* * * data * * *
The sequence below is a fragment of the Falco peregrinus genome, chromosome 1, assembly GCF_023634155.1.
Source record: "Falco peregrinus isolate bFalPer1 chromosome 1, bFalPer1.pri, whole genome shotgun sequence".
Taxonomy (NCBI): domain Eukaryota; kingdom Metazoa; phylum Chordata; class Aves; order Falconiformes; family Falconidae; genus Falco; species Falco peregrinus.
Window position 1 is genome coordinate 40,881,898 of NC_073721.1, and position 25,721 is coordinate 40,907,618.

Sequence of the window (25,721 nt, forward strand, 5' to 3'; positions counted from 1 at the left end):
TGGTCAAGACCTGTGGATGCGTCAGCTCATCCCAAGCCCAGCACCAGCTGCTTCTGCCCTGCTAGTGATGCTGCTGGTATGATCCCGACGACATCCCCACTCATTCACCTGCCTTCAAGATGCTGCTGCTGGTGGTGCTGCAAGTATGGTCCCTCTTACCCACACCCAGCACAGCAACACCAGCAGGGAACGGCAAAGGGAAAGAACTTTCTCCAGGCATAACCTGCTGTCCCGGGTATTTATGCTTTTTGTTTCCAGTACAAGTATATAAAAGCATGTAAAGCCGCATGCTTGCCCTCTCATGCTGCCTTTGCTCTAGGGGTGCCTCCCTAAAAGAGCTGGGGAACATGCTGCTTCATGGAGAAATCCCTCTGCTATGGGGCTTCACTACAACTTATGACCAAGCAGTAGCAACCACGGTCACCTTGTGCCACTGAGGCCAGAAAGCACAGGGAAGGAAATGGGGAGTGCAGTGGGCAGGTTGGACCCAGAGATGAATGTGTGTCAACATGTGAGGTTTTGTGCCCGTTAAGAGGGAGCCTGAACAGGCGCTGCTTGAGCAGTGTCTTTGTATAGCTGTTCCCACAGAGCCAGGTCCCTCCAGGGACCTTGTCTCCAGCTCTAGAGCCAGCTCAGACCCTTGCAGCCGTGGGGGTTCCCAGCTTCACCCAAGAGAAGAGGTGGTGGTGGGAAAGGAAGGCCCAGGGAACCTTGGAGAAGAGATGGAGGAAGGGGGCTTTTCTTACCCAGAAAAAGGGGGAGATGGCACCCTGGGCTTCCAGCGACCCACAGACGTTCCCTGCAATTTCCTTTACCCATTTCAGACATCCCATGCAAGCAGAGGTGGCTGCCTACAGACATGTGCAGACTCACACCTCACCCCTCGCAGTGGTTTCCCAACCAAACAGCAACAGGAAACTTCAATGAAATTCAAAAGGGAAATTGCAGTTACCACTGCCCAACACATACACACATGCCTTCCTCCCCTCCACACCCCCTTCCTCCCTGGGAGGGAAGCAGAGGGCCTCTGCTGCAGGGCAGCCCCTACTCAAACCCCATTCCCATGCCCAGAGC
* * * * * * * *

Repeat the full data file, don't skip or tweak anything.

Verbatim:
The sequence below is a fragment of the Falco peregrinus genome, chromosome 1, assembly GCF_023634155.1.
Source record: "Falco peregrinus isolate bFalPer1 chromosome 1, bFalPer1.pri, whole genome shotgun sequence".
Taxonomy (NCBI): domain Eukaryota; kingdom Metazoa; phylum Chordata; class Aves; order Falconiformes; family Falconidae; genus Falco; species Falco peregrinus.
Window position 1 is genome coordinate 40,881,898 of NC_073721.1, and position 25,721 is coordinate 40,907,618.

Sequence of the window (25,721 nt, forward strand, 5' to 3'; positions counted from 1 at the left end):
TGGTCAAGACCTGTGGATGCGTCAGCTCATCCCAAGCCCAGCACCAGCTGCTTCTGCCCTGCTAGTGATGCTGCTGGTATGATCCCGACGACATCCCCACTCATTCACCTGCCTTCAAGATGCTGCTGCTGGTGGTGCTGCAAGTATGGTCCCTCTTACCCACACCCAGCACAGCAACACCAGCAGGGAACGGCAAAGGGAAAGAACTTTCTCCAGGCATAACCTGCTGTCCCGGGTATTTATGCTTTTTGTTTCCAGTACAAGTATATAAAAGCATGTAAAGCCGCATGCTTGCCCTCTCATGCTGCCTTTGCTCTAGGGGTGCCTCCCTAAAAGAGCTGGGGAACATGCTGCTTCATGGAGAAATCCCTCTGCTATGGGGCTTCACTACAACTTATGACCAAGCAGTAGCAACCACGGTCACCTTGTGCCACTGAGGCCAGAAAGCACAGGGAAGGAAATGGGGAGTGCAGTGGGCAGGTTGGACCCAGAGATGAATGTGTGTCAACATGTGAGGTTTTGTGCCCGTTAAGAGGGAGCCTGAACAGGCGCTGCTTGAGCAGTGTCTTTGTATAGCTGTTCCCACAGAGCCAGGTCCCTCCAGGGACCTTGTCTCCAGCTCTAGAGCCAGCTCAGACCCTTGCAGCCGTGGGGGTTCCCAGCTTCACCCAAGAGAAGAGGTGGTGGTGGGAAAGGAAGGCCCAGGGAACCTTGGAGAAGAGATGGAGGAAGGGGGCTTTTCTTACCCAGAAAAAGGGGGAGATGGCACCCTGGGCTTCCAGCGACCCACAGACGTTCCCTGCAATTTCCTTTACCCATTTCAGACATCCCATGCAAGCAGAGGTGGCTGCCTACAGACATGTGCAGACTCACACCTCACCCCTCGCAGTGGTTTCCCAACCAAACAGCAACAGGAAACTTCAATGAAATTCAAAAGGGAAATTGCAGTTACCACTGCCCAACACATACACACATGCCTTCCTCCCCTCCACACCCCCTTCCTCCCTGGGAGGGAAGCAGAGGGCCTCTGCTGCAGGGCAGCCCCTACTCAAACCCCATTCCCATGCCCAGAGC